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COVID vaccine booster questions answered

Even with COVID numbers decreasing, Dr. Kathleen Toomey is cautioning people to not let their guards down.

ATLANTA — Governor Brian Kemp and Dr. Kathleen Toomey gave the latest COVID numbers at a press conference Thursday afternoon at the Capitol.

The good news is COVID case numbers and hospitalizations are decreasing. During the latest surge, in late August and early September, Georgia was seeing more than 6,000 cases a day. Right now, the Peach State is averaging 3,700 new cases a day.

During the press conference, they took time to clear up confusion when it comes to boosters.

"One simple way to think about the criteria to get a booster is simple. Number one: You previously received a Pfizer vaccine and you’re over the age of 18,” said Toomey.

The CDC is now recommending a Pfizer booster shot if you are 65 or older, live in a long-term care facility, or have a serious underlying medical condition, like obesity, diabetes, severe asthma, or dementia.

But Toomey says the recommendation also extends to anyone who works in a setting that is considered high risk – which covers a huge swath of the population.

"Everything from healthcare workers, teachers, poultry plant workers, mailmen," Toomey said.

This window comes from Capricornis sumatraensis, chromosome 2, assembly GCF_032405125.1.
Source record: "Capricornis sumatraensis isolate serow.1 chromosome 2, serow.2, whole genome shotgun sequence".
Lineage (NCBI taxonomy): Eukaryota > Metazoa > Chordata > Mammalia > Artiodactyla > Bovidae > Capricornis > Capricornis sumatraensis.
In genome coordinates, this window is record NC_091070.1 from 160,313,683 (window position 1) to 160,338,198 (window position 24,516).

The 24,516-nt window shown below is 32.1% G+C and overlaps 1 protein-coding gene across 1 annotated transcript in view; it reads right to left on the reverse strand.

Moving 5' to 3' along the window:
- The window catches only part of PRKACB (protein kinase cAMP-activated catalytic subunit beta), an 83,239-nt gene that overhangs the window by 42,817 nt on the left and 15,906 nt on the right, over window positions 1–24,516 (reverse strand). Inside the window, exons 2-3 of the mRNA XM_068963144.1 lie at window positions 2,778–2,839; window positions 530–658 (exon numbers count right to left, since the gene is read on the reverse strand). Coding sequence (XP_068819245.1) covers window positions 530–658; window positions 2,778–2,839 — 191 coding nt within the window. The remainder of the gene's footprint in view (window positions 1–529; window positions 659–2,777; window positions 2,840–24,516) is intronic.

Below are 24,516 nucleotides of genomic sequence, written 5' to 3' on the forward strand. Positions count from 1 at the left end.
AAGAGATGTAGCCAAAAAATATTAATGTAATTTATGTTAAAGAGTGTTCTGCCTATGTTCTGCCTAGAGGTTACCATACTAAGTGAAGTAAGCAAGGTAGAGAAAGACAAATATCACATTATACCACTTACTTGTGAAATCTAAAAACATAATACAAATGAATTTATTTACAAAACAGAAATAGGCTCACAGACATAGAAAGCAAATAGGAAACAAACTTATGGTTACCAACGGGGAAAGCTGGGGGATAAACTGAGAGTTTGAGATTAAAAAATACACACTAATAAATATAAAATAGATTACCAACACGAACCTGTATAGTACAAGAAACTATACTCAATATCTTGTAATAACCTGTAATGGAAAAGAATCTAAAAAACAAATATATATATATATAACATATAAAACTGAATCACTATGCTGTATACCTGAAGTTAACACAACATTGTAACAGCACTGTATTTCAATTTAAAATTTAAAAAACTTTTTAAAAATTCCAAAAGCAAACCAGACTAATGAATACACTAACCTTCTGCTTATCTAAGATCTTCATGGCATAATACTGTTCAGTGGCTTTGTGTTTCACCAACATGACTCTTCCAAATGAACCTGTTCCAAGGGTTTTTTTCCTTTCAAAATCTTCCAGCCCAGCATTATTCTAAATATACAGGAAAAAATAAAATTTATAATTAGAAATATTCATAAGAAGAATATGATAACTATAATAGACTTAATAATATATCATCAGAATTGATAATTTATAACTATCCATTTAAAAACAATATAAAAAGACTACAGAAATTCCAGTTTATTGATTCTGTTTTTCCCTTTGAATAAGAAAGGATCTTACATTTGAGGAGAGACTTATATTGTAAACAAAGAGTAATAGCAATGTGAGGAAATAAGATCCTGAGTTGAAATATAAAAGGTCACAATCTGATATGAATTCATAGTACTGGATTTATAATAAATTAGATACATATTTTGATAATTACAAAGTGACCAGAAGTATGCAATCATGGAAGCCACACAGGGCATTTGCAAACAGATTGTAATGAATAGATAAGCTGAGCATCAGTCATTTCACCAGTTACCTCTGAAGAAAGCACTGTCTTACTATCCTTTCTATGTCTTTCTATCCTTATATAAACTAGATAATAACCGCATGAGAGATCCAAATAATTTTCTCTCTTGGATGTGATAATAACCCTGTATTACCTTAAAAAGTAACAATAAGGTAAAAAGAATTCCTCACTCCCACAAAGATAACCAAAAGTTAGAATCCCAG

Toomey also stressed the importance of the booster shot for pregnant women.

"Another high risk condition is pregnancy. So if they haven't been vaccinated, it's safe to get vaccinated and get a booster if it's been six months," Toomey said.

According to the CDC, more than a quarter million pregnant women have gotten COVOD since the start if the pandemic. 22,000 have been hospitalized and 161 have died.

Piedmont Dr. Saju Mathew says the Delta variant has been a game changer in danger to pregnant women, and says that the number of vaccinated pregnant women is still low.

"The latest numbers are that only 30% of pregnant women have been vaccinated, so we still have a long way to go and if you get COVID in pregnancy it not only affects the mom but the baby as well," said Mathew.

For people wondering if it’s safe to get a booster and flu shot at the same time, Mathew says you'd wait a week in between ideally. But ultimately, it’s fine. You may just experience slight discomfort.

"The side effects from the flu vaccine is similar to COVID vaccination: Pain at injection site, chills. So resting up, drink plenty of fluids, take Tylenol," Mathew said.

Toomey also emphasized boosters are only approved right now if you received the Pfizer vaccine. She also stressed two doses of Pfizer is considered fully vaccinated with the booster being an option, not mandatory.

She expects we’ll see guidance for Moderna and Johnson & Johnson vaccines in the coming weeks.


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